The “fiscal cliff bill” passed by Congress on January 1 included a provision to exclude borrowers from paying taxes on debt forgiven through a short sale, foreclosure, or loan modification.
Known as the Mortgage Debt Relief Act of 2007, the act was scheduled to expire December 31, 2012, but received an extension for another year.
Industry experts and political leaders from all sides expressed support for the act’s extension. In November, 41 state attorneys general wrote a letter urging U.S. House and Senate leaders to extend the act, arguing the act’s expiration would take away from the effectiveness of the national mortgage servicing settlement.
Through the settlement, state and federal officials reached an agreement with five of the largest servicers over “foreclosure abuses.” The settlement requires the servicers to provide $20 billion in consumer relief to struggling homeowners.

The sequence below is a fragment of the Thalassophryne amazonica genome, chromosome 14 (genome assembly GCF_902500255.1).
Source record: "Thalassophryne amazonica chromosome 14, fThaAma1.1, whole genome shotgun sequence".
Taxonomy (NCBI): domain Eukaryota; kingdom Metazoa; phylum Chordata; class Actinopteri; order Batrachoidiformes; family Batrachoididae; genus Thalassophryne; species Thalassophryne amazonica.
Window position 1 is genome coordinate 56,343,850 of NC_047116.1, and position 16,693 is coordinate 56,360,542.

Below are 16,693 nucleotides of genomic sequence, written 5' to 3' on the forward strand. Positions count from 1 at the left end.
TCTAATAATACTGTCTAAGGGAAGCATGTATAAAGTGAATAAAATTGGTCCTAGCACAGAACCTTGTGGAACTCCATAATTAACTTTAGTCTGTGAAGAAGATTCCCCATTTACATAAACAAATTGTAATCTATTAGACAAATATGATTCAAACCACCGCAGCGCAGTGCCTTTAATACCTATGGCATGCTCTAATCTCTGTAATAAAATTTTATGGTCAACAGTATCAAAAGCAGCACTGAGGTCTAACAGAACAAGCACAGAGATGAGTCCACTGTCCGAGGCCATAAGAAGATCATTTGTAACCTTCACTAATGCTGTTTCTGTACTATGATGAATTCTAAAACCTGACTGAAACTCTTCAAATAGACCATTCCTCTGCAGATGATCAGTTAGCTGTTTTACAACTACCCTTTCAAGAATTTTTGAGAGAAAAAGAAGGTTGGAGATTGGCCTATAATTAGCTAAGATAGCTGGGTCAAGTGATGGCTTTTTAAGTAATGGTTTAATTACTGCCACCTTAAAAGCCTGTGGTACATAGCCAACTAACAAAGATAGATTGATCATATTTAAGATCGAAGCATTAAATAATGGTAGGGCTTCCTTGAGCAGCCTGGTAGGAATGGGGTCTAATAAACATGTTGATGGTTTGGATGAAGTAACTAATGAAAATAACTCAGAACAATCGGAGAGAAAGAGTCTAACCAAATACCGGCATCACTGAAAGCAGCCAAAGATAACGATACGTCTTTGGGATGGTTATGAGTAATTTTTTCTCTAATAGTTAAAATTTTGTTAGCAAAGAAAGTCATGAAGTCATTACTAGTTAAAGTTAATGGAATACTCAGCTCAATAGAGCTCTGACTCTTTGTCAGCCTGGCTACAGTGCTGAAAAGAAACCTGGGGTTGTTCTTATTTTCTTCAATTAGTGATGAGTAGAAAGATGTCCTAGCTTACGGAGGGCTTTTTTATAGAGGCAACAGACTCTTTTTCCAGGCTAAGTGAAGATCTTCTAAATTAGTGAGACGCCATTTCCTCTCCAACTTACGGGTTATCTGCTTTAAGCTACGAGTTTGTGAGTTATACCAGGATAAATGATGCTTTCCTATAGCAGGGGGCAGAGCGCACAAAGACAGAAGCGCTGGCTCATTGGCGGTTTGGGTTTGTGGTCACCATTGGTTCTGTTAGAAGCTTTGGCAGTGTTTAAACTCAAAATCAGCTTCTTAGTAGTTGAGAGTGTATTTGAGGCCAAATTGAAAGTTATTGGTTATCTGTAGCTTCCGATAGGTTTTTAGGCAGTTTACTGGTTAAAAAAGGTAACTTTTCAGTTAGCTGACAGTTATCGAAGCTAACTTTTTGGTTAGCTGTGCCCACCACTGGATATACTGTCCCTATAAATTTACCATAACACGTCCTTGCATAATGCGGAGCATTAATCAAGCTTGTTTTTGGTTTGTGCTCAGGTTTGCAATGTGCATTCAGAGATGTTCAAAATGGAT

As of September 30, a report from settlement monitor Joseph Smith found servicers provided 21,833 borrowers with $2.55 billion in relief through first lien principal reduction modifications, which averages to about $116,929 in debt forgiveness for each borrower.
If the act did not receive an extension, borrowers who received relief in the form of forgiven debt would be liable to pay taxes on the debt.
The Center for Responsible Lending and the Financial Services Roundtable also wrote letters asking Congress to extend the act.
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